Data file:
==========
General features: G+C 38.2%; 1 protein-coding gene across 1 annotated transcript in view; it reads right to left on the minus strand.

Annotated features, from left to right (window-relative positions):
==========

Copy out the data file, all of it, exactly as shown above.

General features: G+C 38.2%; 1 protein-coding gene across 1 annotated transcript in view; it reads right to left on the minus strand.

Annotated features, from left to right (window-relative positions):